"Come, sit!" Watson immediately led him to a comfortable chair, giving him a dry cloth for his head. "You must have had a horrible ordeal!"

"And what would make you come to that conclusion, Dr. Watson?"

"Why, you're inappropriately dressed for the weather, and you're half frozen!"

The guest laughed politely, and Holmes spoke from the entrance to the room, holding a teapot that still faintly whistled. "That, my dear Watson, was an honorable attempt at reasoning, but as you shall soon discover, was biased."

Watson looked a little angered by that, "What, my dear Holmes, would make you say that?"

"It's quite obvious from the evidence." Holmes easily slipped into a lecturing tone. "First, our guest is in full health and at ease, which suggests that he's either had no ordeal, or has such a resilient attitude that it wouldn't be an ordeal anyway. Second, you can see that he has a slight tan, which would suggest that he's from such a hot climate that he would find this a wonderful change of routine. That, and the slight touch of an American accent would suggest that he's spent quite a few years there, in heat which would make both of us quite uncomfortable."

The guest nodded, "Quite right, though I must dare add that even if I had lived here all of my life, I just happen to love the cold. I don't feel human until water starts to freeze."

Watson tilted his head a fraction, "Do you have an ailment, perhaps?"

"No," laughed the guest. "That's not why I've come here. Let us steep the oolong tea I've brought with me, and we may discuss why I have come."

The guest added his tea to the hot water. He added the leaves without use of a tea ball, and Holmes nodded approvingly, while he packed a pipe for himself and the guest. Watson had always refused, so Holmes didn't even ask if he'd like a pipe.

After a few moments and a few pipe puffs, the guest was ready to speak. "I have great need for your services, Mr. Holmes, but not, I am afraid, for your partner. Would this bother you or your partner in any way?"

Holmes looked at Watson, who shrugged, "I have a full-time medical practice and only consult with Mr. Holmes on occasion, so I would not be offended at all."

"Good," nodded the guest. "You may listen, if you wish, or not, if that is the case. It doesn't matter to me." He sipped some of the tea. "But first, would you mind greatly if I tested you with one question, to satisfy my own questions?" Holmes nodded. "What is the one statement you didn't make when you explained to Dr. Watson why his assumptions were off base?"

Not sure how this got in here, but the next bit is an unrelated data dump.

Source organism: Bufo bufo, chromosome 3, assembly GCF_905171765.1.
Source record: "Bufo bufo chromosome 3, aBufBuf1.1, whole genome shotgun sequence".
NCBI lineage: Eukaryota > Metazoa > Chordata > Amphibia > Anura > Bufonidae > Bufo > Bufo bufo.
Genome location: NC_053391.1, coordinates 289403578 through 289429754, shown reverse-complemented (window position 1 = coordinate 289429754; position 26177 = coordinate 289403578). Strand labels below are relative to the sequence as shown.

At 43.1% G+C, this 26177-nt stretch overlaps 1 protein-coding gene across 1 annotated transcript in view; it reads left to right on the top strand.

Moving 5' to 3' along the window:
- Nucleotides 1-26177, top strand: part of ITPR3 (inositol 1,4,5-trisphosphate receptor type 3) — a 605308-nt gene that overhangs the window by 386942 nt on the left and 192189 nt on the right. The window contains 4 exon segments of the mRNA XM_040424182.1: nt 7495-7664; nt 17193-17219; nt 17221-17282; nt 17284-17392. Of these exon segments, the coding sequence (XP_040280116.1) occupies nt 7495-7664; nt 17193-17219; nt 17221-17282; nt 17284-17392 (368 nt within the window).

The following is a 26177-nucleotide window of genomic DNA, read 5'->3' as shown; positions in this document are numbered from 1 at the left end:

For once, Holmes almost failed to hide his astonishment. He paused for a few moments. "You are a very astute observer, though I wonder if you would have asked the same question if you didn't know the answer . . . You are not from here. That is obvious. But you also do not come from the America of now . . . The manufacture of your clothes and shoes suggest a skill and possibly machinery that doesn't exist at this time. The evidence can only suggest that you come from the future."

Watson stood up in astonishment and irritation, "That's preposterous!"

The guest smiled, "Perhaps, but it's the truth. That's precisely what I needed to hear. If Mr. Holmes had said anything else, whether true or false, he wouldn't be able to help me, and none of you would have been the wiser."

Watson sat, unconvinced but polite enough to wait for more evidence.

"It was also the device on your wrist that alerted me," said Mr. Holmes, pointing to a black band about the guest's wrist. "The material is unknown to me, as are the mechanisms, but I can see that it tells the time quite accurately. A digital clock, if you will. Several engineers and mathematicians have dreamed of such a thing, but again, only in the future can it be realized."

The guest bowed, "Again, a sharp observation. Most wouldn't have even noticed that detail, let alone wondered what it was."

"Perhaps you can tell me what it is that has brought you here, to the present?" Holmes got to the main point.

The guest nodded, "Simply enough, I wish to bring you into my present, to solve a demonic crime. It has baffled the police, and since I wish to bring this matter to a close, I have traveled to a possible past, to obtain the services of a man who has the reputation for solving the most unsolvable crimes."

Holmes took the praise well. "What is the nature of this crime?"

"A brutal murder."

Holmes' eyes narrowed. "I see. Tell me everything in great detail . . . "

* * * *